Sri Lanka Nature
Sri Lanka, is a small island in the Indian ocean of 65,000 square kilometers. Despite being also a small island has a wide range of geographic features and is rich in natural beauty. Large area of the country is covered in tropical forests, with hundreds of rivers flowing through them, often cascading in awesome waterfalls. Thousands of living creatures lives in this island and also there are the vivid bird sanctuaries which are belongs to both endemic and visiting birds.
Nuwara Eliya is a city in the hill country of the Central Province, Sri Lanka. Its name means “city on the plain (table land)” or “city of light”. With a picturesque landscape and temperate climate it is considered to be the most important location for tea production in Sri Lanka. The city is overlooked by Pidurutalagala, the tallest mountain in Sri Lanka. Nuwara Eliya, also known as ‘Little’ England’, was the favorite hill station of the British who tried to create the resort into a typical English Village. The old brick Post office, country house like hill club, with its hunting pictures, mounted hunting trophies and fish, and it’s strict formal dinner attire; the 18 hole golf course, race course etc., evoke nostalgia of Colonial British Ceylon.
Ella is a favourite hill-country village and the place to ease off the travel accelerator with a few leisurely days resting in your choice of some of the country’s best guesthouses. The town has a cooler climate than its surroundings, due to its elevation. The Ella Gap allows views across the southern plains of Sri Lanka.
Local attractions in the area include: Bambaragala Peak / Ella Rock / Little Adam’s Peak / Ravana Ella Falls / Nine Arches Bridge, Demodara.
Sinharaja Rain Forest
Sinharaja Forest Reserve is a national park and a biodiversity hotspot in Sri Lanka. It is of international significance and has been designated a Biosphere Reserve and World Heritage Site by UNESCO. The reserve is only 21 km (13 mi) from east to west, and a maximum of 7 km (4.3 mi) from north to south, but it is a treasure trove of endemic species, including trees, insects, amphibians, reptiles, birds and mammals. Because of the dense vegetation, wildlife is not as easily seen as at dry-zone national parks such as Yala. There are about 3 elephants and the 15 or so leopards are rarely seen. The most common larger mammal is the endemic purple-faced langur. An interesting phenomenon is that birds tend to move in mixed feeding flocks, invariably led by the fearless greater racket-tailed drongo and the noisy orange-billed babbler. Of Sri Lanka’s 26 endemic birds, the 20 rainforest species all occur here, including the elusive red-faced malkoha, green-billed coucal and Sri Lanka blue magpie. Reptiles include the endemic green pit viper and hump-nosed vipers, and there are a large variety of amphibians, especially tree frogs. Invertebrates include the endemic common birdwing butterfly and the inevitable leeches.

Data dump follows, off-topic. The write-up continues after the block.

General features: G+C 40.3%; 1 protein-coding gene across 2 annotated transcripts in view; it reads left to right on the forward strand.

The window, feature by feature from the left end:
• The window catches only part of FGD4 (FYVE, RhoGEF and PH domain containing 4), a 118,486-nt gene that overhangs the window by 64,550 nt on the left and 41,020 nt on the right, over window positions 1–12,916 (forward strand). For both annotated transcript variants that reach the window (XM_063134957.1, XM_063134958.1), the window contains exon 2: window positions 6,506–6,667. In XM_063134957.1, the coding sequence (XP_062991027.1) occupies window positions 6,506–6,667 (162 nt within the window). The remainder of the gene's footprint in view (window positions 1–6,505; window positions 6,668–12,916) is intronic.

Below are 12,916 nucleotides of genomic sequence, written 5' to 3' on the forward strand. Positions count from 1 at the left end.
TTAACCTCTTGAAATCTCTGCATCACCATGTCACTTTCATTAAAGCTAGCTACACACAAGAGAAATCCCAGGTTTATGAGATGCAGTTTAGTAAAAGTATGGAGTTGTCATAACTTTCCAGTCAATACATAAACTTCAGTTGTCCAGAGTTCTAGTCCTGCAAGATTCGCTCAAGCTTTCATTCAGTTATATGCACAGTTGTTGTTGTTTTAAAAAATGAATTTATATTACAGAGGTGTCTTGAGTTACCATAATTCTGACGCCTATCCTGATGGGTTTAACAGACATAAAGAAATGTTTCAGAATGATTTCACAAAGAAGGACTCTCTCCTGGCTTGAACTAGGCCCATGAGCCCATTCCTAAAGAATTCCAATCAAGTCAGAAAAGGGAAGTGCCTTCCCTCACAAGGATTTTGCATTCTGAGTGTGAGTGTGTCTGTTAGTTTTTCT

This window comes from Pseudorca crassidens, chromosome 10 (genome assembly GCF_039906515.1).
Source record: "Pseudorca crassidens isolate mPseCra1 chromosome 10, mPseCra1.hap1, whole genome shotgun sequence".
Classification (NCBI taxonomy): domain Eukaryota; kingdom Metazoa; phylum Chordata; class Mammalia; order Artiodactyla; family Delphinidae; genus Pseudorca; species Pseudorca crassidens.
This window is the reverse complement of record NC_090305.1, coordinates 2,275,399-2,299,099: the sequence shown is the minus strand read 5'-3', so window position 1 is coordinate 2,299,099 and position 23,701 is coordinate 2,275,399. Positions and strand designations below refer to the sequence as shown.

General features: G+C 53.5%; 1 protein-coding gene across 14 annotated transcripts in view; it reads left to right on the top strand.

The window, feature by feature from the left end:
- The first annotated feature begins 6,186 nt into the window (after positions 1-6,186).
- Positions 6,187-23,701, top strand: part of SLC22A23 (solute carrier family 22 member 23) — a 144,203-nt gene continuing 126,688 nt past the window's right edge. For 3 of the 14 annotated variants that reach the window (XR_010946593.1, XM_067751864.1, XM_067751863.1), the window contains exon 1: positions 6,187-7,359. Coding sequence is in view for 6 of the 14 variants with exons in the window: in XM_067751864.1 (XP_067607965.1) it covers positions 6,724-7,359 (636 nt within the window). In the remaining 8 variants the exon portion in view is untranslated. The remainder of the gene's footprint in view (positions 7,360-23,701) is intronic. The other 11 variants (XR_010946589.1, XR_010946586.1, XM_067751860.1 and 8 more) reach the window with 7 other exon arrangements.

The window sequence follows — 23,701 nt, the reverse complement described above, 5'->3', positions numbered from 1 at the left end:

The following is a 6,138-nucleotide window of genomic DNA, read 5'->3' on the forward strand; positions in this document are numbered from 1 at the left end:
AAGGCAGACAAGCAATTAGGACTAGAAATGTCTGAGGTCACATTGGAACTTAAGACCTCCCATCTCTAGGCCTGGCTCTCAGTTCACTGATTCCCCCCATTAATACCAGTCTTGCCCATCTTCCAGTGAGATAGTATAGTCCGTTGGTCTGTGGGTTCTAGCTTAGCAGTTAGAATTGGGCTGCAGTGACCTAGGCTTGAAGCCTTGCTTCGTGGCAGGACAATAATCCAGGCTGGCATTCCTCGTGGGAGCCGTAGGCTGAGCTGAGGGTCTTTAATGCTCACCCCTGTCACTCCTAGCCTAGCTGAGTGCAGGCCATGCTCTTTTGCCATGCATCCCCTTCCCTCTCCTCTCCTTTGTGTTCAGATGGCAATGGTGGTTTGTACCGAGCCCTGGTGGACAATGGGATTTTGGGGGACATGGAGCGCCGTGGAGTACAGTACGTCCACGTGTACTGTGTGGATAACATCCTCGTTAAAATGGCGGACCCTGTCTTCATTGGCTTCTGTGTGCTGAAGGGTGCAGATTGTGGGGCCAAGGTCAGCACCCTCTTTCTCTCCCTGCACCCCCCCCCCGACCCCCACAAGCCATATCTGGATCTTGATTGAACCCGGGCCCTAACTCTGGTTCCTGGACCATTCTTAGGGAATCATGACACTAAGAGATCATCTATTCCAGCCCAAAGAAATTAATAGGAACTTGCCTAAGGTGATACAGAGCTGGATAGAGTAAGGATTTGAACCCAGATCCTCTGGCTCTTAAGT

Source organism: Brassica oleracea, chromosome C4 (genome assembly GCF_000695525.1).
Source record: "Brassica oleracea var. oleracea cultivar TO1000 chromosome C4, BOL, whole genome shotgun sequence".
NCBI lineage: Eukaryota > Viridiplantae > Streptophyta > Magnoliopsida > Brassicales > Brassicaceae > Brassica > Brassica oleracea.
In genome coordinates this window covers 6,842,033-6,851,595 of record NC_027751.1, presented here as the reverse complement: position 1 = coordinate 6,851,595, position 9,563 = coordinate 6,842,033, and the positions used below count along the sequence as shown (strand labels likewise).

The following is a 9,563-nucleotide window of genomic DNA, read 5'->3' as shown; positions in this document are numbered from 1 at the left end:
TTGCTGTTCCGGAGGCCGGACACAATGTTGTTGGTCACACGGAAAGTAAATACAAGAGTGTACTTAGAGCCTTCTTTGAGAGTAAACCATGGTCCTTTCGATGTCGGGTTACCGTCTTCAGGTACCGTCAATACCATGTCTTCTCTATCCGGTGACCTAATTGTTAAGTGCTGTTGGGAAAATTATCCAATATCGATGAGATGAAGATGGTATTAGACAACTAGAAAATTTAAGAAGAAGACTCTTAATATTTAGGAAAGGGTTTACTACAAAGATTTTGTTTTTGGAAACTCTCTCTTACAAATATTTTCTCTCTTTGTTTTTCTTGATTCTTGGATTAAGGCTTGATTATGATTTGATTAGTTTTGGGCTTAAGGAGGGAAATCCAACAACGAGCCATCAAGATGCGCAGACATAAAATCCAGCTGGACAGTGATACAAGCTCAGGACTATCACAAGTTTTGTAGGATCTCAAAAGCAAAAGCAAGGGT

Knuckles Mountain Range
The Knuckles Mountain Range (so-called because its appearance resembles a set of knuckles in a closed fist) is a major eco tourism venue of Sri Lanka and has been declared a conservation area, now known as The Knuckles National Heritage and Wilderness Area. The region stretches an impressive 155 sq km that contains five major forest formations, a wide variety of rare and endemic flora and fauna and some breathtaking mountain scenery of Sri Lanka . It is a real paradise for those who love to hike or mountain bike, offering numerous mountainous trails that journey across clear rivers, through dense forests, past flowing waterfalls and lush tea plantations, and alongside terraced paddy fields and colourful Kandyan home gardens. The chance to visit traditional small mountain villages in the area gives an interesting insight into the close-knit atmosphere that such a local community fosters and provides a welcome departure from fast-paced modern day life.
Though not the highest mountain of Sri Lanka, the striking pyramid of Adam’s Peak (7,360 ft) is certainly the most remarkable. A depression in the rocky summit resembles a huge footprint, which has been venerated as a sacred sigh from remote antiquity. This was identified by Buddhists as the Buddha’s footprint, by Hindus as that of Shiva, and by Muslims as Adam’s. Later the Portuguese attributed it to St. Thomas the Apostle. The mountain is most often scaled from December to May. During other months it is hard to climb the mountain due to very heavy rain, extreme wind, and thick mist. Access to the mountain is possible by 6 trails: Ratnapura-Palabaddala, Hatton-Nallathanni, Kuruwita-Erathna, Murraywatte, Mookuwatte & Malimboda.